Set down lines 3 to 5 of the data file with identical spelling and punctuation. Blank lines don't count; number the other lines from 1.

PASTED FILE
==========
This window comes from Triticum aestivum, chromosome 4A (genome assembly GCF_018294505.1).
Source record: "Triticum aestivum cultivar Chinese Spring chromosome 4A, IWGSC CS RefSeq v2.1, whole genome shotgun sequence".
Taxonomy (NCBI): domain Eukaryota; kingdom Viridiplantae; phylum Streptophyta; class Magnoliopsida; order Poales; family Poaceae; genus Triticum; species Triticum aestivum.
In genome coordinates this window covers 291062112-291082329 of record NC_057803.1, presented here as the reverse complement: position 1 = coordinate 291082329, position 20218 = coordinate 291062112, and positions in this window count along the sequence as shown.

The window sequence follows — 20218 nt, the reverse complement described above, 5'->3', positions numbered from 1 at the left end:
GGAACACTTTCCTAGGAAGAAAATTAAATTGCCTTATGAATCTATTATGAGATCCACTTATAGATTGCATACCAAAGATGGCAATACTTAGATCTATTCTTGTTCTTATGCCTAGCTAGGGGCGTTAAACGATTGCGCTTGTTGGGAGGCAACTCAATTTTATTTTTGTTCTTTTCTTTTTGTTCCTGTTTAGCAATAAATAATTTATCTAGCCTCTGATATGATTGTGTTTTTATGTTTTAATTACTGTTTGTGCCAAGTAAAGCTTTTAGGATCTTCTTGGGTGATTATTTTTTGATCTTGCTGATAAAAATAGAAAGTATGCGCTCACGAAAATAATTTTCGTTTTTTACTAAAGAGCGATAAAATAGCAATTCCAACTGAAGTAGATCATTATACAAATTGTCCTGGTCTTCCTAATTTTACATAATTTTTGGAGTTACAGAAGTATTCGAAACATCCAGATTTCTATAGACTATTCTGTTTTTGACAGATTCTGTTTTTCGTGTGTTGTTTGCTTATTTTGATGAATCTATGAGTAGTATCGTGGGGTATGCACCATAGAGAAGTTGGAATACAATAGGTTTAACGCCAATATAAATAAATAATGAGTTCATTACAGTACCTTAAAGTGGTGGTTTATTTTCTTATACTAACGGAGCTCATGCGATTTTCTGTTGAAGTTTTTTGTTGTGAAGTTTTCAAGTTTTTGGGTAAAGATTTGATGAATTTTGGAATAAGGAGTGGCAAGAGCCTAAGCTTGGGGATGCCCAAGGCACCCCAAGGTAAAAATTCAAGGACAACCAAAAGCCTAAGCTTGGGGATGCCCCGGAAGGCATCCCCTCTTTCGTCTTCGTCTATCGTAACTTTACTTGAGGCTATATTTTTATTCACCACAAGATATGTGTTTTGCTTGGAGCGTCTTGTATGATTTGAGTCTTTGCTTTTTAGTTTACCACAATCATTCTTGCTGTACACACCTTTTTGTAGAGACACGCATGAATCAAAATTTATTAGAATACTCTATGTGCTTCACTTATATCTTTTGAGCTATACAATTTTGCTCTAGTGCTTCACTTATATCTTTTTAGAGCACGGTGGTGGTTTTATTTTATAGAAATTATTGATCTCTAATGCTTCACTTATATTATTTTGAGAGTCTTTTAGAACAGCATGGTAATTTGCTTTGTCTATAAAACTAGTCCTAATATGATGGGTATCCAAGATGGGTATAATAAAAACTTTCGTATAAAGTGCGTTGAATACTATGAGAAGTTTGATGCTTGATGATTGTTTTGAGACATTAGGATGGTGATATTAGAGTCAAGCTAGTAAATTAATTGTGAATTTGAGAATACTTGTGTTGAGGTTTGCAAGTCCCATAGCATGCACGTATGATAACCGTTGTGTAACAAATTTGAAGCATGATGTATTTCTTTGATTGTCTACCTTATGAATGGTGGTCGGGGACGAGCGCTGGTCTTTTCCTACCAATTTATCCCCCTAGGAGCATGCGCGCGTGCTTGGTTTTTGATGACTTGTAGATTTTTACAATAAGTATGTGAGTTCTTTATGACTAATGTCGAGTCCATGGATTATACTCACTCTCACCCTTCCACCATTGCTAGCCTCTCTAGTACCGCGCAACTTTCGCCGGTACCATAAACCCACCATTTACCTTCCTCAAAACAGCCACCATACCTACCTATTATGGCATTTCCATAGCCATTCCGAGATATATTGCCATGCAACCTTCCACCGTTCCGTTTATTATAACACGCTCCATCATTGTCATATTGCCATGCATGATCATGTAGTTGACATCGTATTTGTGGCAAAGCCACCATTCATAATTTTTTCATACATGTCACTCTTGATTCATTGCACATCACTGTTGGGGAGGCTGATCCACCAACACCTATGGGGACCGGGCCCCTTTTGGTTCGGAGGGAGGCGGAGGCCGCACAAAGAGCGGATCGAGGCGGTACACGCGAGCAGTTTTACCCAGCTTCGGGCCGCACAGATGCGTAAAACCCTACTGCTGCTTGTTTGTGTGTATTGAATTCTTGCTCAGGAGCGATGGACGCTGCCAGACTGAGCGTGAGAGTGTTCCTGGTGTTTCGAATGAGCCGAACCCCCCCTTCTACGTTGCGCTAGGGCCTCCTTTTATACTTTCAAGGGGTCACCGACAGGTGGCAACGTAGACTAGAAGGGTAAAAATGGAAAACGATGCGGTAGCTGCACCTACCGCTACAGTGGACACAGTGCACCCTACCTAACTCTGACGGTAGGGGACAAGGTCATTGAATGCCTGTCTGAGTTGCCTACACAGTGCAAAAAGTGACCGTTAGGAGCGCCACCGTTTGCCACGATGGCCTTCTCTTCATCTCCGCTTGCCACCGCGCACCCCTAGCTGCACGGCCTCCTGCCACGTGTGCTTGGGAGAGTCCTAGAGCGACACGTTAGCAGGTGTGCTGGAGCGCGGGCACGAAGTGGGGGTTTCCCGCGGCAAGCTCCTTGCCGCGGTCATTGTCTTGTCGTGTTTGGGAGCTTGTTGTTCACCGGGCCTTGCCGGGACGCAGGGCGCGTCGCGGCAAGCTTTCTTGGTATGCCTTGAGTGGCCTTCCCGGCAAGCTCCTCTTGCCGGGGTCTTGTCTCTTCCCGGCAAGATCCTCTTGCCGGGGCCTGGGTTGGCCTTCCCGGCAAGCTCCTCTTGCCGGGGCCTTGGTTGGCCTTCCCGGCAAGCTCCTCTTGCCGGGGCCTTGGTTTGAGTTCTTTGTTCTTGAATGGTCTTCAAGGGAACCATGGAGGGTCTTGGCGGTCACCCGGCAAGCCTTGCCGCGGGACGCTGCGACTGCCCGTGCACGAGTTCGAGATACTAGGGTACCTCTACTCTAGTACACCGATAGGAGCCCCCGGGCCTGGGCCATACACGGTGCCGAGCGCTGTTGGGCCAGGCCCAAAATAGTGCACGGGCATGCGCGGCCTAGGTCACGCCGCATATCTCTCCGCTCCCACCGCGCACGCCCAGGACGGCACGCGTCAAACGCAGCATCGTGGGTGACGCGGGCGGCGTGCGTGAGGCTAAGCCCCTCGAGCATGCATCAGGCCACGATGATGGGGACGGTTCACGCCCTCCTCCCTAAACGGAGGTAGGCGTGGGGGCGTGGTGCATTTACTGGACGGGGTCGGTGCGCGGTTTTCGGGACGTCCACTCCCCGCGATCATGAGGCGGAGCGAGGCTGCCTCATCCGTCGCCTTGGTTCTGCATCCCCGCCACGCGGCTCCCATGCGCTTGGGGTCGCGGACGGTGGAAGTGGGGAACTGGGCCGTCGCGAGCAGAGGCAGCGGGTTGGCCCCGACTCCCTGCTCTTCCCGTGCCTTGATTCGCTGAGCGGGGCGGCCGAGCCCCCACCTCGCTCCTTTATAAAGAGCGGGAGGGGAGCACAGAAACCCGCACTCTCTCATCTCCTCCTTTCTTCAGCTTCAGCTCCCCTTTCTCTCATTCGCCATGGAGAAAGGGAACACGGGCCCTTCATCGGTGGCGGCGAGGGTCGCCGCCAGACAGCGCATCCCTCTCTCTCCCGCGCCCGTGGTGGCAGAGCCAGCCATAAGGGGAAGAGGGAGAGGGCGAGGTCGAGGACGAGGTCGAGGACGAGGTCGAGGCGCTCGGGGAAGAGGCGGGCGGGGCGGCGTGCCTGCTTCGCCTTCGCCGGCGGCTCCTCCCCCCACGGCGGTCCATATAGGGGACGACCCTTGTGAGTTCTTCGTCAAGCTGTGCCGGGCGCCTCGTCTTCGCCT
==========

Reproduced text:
Taxonomy (NCBI): domain Eukaryota; kingdom Viridiplantae; phylum Streptophyta; class Magnoliopsida; order Poales; family Poaceae; genus Triticum; species Triticum aestivum.
In genome coordinates this window covers 291062112-291082329 of record NC_057803.1, presented here as the reverse complement: position 1 = coordinate 291082329, position 20218 = coordinate 291062112, and positions in this window count along the sequence as shown.

The window sequence follows — 20218 nt, the reverse complement described above, 5'->3', positions numbered from 1 at the left end: